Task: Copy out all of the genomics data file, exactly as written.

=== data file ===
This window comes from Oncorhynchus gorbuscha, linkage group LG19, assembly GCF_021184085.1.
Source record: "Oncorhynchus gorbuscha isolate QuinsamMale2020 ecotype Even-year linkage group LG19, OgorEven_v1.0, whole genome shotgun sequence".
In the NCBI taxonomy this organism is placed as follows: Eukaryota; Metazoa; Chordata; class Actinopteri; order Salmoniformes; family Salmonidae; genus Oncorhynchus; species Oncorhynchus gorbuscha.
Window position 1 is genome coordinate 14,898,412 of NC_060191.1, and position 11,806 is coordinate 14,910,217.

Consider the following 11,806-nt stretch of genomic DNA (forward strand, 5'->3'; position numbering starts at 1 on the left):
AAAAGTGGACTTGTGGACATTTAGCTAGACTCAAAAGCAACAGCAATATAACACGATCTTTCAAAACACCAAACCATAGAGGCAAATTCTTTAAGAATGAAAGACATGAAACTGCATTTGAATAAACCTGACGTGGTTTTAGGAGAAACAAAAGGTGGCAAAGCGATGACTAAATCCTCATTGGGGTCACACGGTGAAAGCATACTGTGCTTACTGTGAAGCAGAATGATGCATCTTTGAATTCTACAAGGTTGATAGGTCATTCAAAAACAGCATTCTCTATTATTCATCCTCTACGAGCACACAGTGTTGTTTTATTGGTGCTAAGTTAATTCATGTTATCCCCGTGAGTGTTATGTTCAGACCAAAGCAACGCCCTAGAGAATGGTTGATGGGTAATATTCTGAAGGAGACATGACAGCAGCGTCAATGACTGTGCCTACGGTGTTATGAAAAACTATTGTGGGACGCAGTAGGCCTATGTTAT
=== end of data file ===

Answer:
This window comes from Oncorhynchus gorbuscha, linkage group LG19, assembly GCF_021184085.1.
Source record: "Oncorhynchus gorbuscha isolate QuinsamMale2020 ecotype Even-year linkage group LG19, OgorEven_v1.0, whole genome shotgun sequence".
In the NCBI taxonomy this organism is placed as follows: Eukaryota; Metazoa; Chordata; class Actinopteri; order Salmoniformes; family Salmonidae; genus Oncorhynchus; species Oncorhynchus gorbuscha.
Window position 1 is genome coordinate 14,898,412 of NC_060191.1, and position 11,806 is coordinate 14,910,217.

Consider the following 11,806-nt stretch of genomic DNA (forward strand, 5'->3'; position numbering starts at 1 on the left):
AAAAGTGGACTTGTGGACATTTAGCTAGACTCAAAAGCAACAGCAATATAACACGATCTTTCAAAACACCAAACCATAGAGGCAAATTCTTTAAGAATGAAAGACATGAAACTGCATTTGAATAAACCTGACGTGGTTTTAGGAGAAACAAAAGGTGGCAAAGCGATGACTAAATCCTCATTGGGGTCACACGGTGAAAGCATACTGTGCTTACTGTGAAGCAGAATGATGCATCTTTGAATTCTACAAGGTTGATAGGTCATTCAAAAACAGCATTCTCTATTATTCATCCTCTACGAGCACACAGTGTTGTTTTATTGGTGCTAAGTTAATTCATGTTATCCCCGTGAGTGTTATGTTCAGACCAAAGCAACGCCCTAGAGAATGGTTGATGGGTAATATTCTGAAGGAGACATGACAGCAGCGTCAATGACTGTGCCTACGGTGTTATGAAAAACTATTGTGGGACGCAGTAGGCCTATGTTAT